Last November, the capital city’s long battle over Pražská tržnice’s ownership proved the municipality victorious, meaning the future of the behemoth market and its accompanying grounds now lay in the hands of the city. What the metropolis decided to do with the industrial-compound-turned-marketplace will determine its future place and function in the city.
The market complex, a former slaughterhouse, is nestled between the Vltava river and Holešovice, a young and hip neighborhood marked with museums and artistic spaces. This advantageous location provides Pražská tržnice with an enormous amount of untapped potential. Currently overgrown with weeds and passed over by most, the market grounds could serve as a bridge between the new and old Prague, inhabiting the space of both an evolving marketplace and creative cultural center.
Pražská tržnice’s stalls. Photo courtesy of Facebook.
Slowly, the grounds are tapping into this potential. In April 2019, seven months before the courts came to their conclusion in the case against the former renters of the market, Delta Center, the city of Prague, led by Deputy Mayor Pavel Vyhnánek, began implementing changes to the landscape of the former slaughterhouse and current mish-mosh of markets, retailers, and restaurants. The first things to go were the dilapidated DIY market stalls located between the permanent art-nouveau and neo-renaissance halls. Now, the stalls are all but a memory, with out-door furniture resting in their former places, a nod to the future of the market grounds as a meeting space.
The destruction of food and market stalls is but a small step to a major revitalization project taken on by the city. Currently, an extensive study on the famous market is underway, however, until this study has reached a conclusion the city hopes to host pop up “activities and events,” in hopes of keeping Prague’s residents interested in the revitalization of the grounds.
Deputy Mayor Pavel Vyhnánek hopes to maintain a “healthy mix” of sectors within Pražská tržnice, namely spaces representing retail, food, and culture.
While the study of the grounds underway, the future of the historic complex is still up for grabs. Seeking a change in pace, the people of Prague, including Mayor Zdeněk Hřib, seem to be looking abroad for inspiration for the market grounds’ future reformation. In a November 2019 Facebook post, Mayor Hřib expressed interest in having Pražská tržnice’s future follow in the steps of London’s Borough Market, while simultaneously slamming Prague market’s “visual smog.”
Littered amongst the comments below the Mayor’s post lay suggestions from interested residents, most of which express agreement with the politician’s idea to look beyond the Czech Republic’s borders in order to develop a new and interesting space. Overcome with excitement and hope, many residents earnestly endorse the Mayor’s proposal of turning the Holešovice market into a distant cousin of London’s age-old Borough market. Others point to similar reconstructions and notable markets, like the Netherlands’ modern Markthal in Rotterdam and Spain’s Mercado de la Boqueria, as inspiration for the current reformation project.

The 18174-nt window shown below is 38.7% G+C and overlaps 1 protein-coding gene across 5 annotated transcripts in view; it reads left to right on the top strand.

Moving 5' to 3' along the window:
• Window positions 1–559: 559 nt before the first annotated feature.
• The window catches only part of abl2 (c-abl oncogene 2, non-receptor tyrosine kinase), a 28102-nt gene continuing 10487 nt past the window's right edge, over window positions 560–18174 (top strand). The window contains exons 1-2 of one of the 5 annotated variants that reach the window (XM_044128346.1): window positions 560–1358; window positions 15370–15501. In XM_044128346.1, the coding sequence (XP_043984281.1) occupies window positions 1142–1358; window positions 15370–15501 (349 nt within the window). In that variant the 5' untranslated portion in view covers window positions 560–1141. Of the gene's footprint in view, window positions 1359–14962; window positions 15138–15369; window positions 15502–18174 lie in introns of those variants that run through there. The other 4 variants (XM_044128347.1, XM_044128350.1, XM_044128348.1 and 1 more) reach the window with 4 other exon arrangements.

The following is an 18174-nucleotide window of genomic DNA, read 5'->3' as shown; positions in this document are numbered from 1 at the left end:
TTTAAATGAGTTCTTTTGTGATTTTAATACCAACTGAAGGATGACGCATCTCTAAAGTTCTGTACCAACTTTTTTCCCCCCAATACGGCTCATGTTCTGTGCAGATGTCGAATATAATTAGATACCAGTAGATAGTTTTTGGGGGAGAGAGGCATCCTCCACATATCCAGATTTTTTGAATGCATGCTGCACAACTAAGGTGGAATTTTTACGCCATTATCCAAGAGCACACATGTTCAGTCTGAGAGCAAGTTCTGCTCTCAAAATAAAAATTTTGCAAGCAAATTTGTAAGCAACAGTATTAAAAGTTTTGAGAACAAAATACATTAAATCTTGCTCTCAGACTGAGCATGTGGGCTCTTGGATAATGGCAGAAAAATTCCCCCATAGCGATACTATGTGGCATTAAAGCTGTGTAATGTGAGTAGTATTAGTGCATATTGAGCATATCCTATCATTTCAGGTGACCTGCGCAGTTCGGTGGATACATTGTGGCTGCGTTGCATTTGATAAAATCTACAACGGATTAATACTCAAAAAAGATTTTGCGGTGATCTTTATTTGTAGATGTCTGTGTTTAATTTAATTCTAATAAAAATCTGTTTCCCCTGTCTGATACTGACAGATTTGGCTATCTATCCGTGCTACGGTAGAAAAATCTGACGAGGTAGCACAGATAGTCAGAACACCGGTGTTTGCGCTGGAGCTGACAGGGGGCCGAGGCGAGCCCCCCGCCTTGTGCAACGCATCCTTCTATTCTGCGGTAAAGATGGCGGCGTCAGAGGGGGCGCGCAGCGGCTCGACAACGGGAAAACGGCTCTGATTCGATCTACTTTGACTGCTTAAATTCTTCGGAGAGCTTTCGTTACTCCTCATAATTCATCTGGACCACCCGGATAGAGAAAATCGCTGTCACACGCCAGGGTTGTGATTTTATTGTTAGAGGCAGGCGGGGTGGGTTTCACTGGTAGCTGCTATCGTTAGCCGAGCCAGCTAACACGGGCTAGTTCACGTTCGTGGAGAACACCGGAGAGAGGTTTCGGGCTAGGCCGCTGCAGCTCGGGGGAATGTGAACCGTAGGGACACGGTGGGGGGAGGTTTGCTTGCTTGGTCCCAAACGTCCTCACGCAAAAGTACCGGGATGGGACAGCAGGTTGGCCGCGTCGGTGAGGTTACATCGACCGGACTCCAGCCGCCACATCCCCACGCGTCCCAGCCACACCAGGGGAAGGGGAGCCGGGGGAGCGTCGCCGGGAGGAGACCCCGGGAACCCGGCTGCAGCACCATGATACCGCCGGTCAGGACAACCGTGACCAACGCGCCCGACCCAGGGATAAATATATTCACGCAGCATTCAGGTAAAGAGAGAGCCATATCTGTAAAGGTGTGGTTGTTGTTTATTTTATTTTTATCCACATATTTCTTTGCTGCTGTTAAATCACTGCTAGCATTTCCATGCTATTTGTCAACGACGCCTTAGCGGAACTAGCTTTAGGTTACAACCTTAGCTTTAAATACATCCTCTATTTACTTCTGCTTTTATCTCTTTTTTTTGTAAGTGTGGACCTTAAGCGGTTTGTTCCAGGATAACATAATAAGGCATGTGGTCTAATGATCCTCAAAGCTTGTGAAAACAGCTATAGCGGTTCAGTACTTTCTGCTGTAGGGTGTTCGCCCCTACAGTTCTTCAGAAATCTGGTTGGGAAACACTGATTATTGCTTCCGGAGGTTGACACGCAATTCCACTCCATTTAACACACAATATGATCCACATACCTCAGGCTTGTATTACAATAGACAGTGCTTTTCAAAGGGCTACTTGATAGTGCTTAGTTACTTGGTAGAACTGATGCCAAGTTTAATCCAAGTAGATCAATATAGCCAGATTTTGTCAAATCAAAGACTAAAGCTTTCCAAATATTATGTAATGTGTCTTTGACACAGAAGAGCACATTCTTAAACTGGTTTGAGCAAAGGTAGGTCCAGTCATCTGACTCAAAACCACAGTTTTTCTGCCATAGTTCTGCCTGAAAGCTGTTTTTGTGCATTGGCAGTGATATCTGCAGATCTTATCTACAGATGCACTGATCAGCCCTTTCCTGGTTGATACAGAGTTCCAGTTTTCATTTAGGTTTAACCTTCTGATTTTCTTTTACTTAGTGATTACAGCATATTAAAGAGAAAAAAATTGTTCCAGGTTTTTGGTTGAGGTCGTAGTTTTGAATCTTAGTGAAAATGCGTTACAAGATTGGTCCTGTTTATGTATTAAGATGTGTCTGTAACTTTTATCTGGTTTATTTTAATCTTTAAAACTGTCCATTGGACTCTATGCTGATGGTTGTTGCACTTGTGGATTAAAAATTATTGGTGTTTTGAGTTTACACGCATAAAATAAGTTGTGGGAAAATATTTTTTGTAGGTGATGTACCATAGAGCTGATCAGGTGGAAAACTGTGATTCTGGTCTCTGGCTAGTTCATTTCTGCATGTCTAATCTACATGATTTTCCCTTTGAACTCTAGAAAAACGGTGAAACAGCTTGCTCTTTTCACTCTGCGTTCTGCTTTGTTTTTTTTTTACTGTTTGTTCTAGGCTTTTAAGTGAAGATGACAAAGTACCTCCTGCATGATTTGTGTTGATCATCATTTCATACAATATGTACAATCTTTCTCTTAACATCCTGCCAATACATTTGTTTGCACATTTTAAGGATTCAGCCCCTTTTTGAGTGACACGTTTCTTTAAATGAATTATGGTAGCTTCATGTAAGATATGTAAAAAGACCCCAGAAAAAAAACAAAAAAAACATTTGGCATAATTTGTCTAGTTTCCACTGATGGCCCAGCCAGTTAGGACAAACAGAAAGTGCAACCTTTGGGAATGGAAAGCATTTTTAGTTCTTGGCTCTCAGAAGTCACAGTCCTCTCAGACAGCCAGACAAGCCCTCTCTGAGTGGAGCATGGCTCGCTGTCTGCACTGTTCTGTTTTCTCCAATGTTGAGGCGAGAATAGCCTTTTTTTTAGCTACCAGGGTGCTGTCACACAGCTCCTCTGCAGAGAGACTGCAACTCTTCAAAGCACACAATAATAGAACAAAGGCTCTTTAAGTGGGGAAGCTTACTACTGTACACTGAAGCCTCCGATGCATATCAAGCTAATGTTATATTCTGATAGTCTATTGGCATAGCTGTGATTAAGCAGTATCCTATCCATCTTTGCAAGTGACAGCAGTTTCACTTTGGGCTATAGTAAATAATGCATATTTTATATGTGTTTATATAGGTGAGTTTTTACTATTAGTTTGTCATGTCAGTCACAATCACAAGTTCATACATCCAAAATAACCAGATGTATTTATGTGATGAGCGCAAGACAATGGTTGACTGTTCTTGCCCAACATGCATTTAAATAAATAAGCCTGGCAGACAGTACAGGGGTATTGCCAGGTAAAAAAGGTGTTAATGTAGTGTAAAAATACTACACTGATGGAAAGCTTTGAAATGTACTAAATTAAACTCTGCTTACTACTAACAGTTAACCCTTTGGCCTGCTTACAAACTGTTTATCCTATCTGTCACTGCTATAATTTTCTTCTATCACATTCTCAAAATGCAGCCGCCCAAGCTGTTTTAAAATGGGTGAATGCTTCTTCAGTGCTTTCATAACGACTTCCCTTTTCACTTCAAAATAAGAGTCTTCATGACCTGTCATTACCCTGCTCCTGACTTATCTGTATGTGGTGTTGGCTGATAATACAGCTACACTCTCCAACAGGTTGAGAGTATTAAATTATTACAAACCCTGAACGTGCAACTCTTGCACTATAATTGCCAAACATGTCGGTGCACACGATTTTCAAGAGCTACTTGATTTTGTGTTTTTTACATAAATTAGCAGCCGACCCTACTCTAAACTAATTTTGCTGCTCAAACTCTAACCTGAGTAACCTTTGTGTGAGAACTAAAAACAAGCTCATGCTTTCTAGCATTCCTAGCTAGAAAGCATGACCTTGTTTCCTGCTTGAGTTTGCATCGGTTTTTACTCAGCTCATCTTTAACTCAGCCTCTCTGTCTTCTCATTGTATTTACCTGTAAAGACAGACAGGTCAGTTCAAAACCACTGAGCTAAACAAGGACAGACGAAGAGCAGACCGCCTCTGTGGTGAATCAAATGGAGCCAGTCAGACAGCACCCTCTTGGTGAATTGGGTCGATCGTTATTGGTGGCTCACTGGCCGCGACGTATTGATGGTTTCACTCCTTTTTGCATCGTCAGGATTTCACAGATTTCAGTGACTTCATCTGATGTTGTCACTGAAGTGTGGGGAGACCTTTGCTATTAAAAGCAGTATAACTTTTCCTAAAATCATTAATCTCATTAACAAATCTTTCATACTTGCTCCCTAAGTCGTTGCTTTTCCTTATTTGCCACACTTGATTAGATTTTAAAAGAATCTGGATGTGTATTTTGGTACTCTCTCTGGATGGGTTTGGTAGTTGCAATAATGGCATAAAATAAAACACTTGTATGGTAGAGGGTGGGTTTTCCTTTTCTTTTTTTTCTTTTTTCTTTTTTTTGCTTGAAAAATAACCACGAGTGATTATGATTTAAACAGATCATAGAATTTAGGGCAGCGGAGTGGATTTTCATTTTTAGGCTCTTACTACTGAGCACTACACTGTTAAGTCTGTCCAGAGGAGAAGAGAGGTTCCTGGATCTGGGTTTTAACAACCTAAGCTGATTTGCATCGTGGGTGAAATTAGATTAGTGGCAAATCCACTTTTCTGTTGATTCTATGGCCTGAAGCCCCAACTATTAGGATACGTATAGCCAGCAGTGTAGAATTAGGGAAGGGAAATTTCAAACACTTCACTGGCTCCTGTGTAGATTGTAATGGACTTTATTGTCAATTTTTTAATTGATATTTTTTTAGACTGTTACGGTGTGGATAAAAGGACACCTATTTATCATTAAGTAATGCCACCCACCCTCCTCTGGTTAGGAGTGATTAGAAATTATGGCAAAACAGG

Markthal in Rotterdam, Netherlands.
By only looking to the West, Prague and its residents have turned a blind eye to the successful reformation and revitalization of Tallinn, Estonia’s Telliskivi Creative City. Previously factory grounds built in the 1800s that originally manufactured railway infrastructure and machinery, the complex fell into disarray after Soviet occupation and subsequent freedom in the 1990s.
After privatization, construction started on the dilapidated grounds in 2007, with the large complex’s first tenant moving in during 2009.
Telliskivi Creative City
Intense growth and cultural outreach has marked Tallinn’s creative city in the last ten years. Popular restaurants, film festivals, ice cream shops, art installations, flea markets, a skatepark, and even a preschool have all lived amongst the archaic industrial structures.
Local business reaps the benefits of the hip facelift worn by the grounds. The former railway factory now hosts 250 companies’ headquarters, 30 retail stores, and a dozen restaurants, all of which employ more than 1,500 people together.
Telliskivi’s blueprint, one which has proven successful in the last decade, can serve as an example to Prague that investing in creative pursuits, as well as a local business, promotes the livelihoods and wellbeing of locals, while simultaneously bringing the space acclaim.
Rejuvenation underlines Prague’s industrial ruins. One mustn’t look further than Florence’s Manifesto Market, Prague 9’s Pragovka art district, or Karlin’s recent transformation. However, physical spaces in Prague have yet to blur the spatial lines between creative sectors. Culinary pursuits remain in Manifesto Market, far from the art district of Pragovka. Karlin and Prague 7’s art galleries remain pure, unwilling to mix and mingle with other creative pursuits.
Pražská tržnice, taking a note from Tallin’s Telliskivi should artfully combine and weave these sectors together, placing them amongst one another in the old halls on the former slaughterhouse’s grounds.
With the study determining Pražská tržnice’s spatial and cultural future still underway, the citizens of Prague can only dream and suggest what they want for the withering grounds nestled a stone’s throw away from the city’s historic center.